Quebec mosque attacker pleads guilty, says he is not Islamophobic, and asks for forgiveness from victims and their familiesWritten by Chelby Daigle
Alexandre Bissonnette, who killed 6 men at the Islamic Cultural Centre of Quebec on January 29th, 2017, has pled guilty to six counts of first degree murder.
Superior Court Justice François Huot read the names of those who were killed by Bissonnette, who plead guilty to first degree murder for their deaths: Azzeddine Soufiane, Khaled Belkacemi, Ibrahima Barry, Mamadou Tanou Barry, Abdelkrim Hassane and Boubaker Thabti.
Justice Hout then read the names of those who survived being shot by Bissonnette, Aymen Derbali, Said Akjour, Said El Amari, Nizar Ghali and Mohamed Khabar. Bissonette plead guilty to the attempted murder of these men.
Justice Hout then read the names of 35 other people, including four children, who were present in the mosque at the time. Bissonette admitted that it was his intention to murder all of those present at the mosque that night.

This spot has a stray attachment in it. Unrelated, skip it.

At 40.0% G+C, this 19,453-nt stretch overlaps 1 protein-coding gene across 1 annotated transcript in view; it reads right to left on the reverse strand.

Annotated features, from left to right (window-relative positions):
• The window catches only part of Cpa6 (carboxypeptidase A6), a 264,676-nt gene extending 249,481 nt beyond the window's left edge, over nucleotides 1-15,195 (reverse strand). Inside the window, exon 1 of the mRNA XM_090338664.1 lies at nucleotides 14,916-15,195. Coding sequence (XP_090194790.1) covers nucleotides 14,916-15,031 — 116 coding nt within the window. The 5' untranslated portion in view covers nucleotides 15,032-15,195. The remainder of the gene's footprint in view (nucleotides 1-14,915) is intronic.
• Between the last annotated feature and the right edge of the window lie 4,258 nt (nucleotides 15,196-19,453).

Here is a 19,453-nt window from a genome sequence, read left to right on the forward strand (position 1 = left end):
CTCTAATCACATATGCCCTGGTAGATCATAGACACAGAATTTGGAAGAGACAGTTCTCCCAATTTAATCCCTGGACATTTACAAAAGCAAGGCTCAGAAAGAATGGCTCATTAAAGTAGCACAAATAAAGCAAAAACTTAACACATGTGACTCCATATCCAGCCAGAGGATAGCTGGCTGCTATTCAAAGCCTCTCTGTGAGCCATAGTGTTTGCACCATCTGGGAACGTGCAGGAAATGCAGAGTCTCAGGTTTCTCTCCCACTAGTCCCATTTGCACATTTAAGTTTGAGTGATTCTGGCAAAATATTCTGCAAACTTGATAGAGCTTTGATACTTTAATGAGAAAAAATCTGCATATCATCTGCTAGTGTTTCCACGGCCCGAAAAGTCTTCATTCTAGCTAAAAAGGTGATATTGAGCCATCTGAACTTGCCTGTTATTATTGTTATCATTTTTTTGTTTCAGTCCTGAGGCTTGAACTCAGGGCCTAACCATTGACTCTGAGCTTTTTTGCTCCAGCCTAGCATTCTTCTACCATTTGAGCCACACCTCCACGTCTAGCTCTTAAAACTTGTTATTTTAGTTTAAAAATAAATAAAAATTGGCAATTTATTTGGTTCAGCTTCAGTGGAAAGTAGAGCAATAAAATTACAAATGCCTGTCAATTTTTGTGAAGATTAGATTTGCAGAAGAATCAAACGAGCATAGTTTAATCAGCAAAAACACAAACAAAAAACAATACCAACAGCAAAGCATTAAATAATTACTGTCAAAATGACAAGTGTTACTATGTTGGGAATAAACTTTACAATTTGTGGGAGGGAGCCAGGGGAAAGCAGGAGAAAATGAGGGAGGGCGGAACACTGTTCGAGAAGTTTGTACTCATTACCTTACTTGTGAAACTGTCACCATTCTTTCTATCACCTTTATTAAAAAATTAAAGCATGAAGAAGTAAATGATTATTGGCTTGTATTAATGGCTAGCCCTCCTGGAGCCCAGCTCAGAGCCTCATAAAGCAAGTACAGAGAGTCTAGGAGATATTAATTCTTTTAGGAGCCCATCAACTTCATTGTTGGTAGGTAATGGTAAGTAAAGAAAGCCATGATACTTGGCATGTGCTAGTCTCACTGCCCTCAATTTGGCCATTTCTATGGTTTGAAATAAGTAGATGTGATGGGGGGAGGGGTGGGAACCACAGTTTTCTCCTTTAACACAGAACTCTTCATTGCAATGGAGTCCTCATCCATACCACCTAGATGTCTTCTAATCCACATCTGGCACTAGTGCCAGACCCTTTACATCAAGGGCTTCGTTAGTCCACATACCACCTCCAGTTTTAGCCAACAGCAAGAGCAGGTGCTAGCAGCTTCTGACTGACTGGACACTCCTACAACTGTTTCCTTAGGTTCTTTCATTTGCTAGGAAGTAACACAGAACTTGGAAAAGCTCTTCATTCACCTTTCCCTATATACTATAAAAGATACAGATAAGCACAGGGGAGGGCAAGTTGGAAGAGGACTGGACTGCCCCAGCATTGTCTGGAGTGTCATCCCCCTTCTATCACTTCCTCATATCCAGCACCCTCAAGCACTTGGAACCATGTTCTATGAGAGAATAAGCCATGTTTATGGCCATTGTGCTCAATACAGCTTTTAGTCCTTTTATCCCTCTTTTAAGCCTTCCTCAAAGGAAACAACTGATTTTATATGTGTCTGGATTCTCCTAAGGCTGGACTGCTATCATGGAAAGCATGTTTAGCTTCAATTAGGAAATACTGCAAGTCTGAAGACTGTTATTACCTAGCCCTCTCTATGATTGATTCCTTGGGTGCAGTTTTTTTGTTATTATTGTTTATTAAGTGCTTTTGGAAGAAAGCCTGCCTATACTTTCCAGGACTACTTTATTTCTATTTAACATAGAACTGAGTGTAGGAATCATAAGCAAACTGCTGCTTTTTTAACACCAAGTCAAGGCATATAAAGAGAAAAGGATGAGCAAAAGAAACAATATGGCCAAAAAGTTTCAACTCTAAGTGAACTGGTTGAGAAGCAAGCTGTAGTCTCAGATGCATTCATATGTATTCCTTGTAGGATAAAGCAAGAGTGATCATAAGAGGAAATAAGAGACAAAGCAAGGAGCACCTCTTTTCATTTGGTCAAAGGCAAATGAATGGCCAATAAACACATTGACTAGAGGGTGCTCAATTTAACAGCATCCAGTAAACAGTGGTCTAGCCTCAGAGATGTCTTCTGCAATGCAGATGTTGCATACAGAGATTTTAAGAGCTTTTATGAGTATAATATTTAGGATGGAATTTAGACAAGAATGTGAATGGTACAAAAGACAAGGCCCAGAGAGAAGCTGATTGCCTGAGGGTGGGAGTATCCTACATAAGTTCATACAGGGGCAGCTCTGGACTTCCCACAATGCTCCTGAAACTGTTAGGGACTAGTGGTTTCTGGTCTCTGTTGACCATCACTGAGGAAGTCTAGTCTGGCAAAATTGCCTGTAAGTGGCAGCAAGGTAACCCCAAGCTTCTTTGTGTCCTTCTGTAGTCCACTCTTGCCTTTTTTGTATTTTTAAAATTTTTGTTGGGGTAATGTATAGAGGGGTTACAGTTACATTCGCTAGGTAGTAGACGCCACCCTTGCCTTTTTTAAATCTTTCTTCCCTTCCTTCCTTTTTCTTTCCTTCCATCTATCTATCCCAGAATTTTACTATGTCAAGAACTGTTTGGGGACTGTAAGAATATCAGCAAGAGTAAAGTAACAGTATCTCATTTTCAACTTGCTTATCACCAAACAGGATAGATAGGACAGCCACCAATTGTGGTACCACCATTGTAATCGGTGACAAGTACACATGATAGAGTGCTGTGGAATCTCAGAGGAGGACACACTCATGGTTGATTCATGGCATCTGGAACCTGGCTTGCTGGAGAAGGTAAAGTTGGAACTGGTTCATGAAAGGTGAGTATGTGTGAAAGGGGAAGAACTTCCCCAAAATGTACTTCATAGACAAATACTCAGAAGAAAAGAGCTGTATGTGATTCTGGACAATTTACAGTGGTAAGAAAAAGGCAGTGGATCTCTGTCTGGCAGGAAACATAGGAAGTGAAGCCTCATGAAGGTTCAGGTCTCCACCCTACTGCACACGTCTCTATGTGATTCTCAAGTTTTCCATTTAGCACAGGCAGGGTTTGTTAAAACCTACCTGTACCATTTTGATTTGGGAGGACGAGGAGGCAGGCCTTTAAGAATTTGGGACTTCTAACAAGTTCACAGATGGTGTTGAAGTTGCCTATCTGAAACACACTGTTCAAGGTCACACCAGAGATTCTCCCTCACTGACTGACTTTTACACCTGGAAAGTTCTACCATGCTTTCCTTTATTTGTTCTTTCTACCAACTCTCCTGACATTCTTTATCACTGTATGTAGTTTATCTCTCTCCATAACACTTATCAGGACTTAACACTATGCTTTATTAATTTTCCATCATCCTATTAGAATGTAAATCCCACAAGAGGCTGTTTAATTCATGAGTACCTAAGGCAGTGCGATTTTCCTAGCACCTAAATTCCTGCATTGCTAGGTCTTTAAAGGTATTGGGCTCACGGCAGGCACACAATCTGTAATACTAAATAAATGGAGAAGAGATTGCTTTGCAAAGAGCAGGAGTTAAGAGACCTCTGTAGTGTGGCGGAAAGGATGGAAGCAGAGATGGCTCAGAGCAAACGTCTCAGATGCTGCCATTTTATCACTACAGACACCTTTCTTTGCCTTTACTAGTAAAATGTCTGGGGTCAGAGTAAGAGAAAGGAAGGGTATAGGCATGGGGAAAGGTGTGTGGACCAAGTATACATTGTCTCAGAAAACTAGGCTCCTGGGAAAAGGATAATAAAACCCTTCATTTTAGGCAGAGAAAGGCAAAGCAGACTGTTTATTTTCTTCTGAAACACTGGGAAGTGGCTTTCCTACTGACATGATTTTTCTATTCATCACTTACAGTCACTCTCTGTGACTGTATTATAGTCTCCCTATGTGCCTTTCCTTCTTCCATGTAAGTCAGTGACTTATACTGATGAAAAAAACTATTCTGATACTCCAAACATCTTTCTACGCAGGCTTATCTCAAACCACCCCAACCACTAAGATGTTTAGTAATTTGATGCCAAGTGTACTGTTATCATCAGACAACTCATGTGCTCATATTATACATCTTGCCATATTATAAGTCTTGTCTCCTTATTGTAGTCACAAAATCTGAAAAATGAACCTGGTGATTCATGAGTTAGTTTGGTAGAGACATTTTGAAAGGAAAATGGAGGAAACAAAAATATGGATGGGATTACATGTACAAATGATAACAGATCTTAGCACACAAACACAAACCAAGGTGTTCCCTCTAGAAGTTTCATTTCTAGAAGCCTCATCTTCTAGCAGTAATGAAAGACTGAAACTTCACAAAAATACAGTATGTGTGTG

In a three minute long statement he made to the court on March 28th, Bissonnette denied that he was either a terrorist or Islamophobic. He stated that he was suicidal at the time and "was a person carried away by fear, negative thoughts and a horrible form of hopelessness".
Bissonnette also stated that "I would like to ask you to forgive me for what I did, but I recognize my act is unforgivable. If by pleading guilty I can do you some good in all this, at least there’s that."
He had decided to plead guilty months ago in order to spare his family, the survivors, and the victims' families from a long judicial process, but his lawyers asked him to wait until they had received all of the evidence against him.
Although the guilty plea has come as a relief to the Bissonette's victims and their families, it is still unclear why he chose a mosque as the target of his attack if, as he claims, he was not motivated by a hatred of Muslims.
It is hoped that when both the prosecution and the defense present extensive evidence at his sentencing hearing next month, the motivations for Bissonnette's actions will become clearer.
The report produced as a result of controversial Motion 103 by MP Iqra Khalid, has recommended that January 29th become a National Day of Remembrance and Action in honour of the victims of the Quebec mosque attack, however so far the federal government has refused to do so, and only the cities of Toronto, Ajax, Hamilton, Ottawa, vancouver and St. John's have decided to recognize the day.
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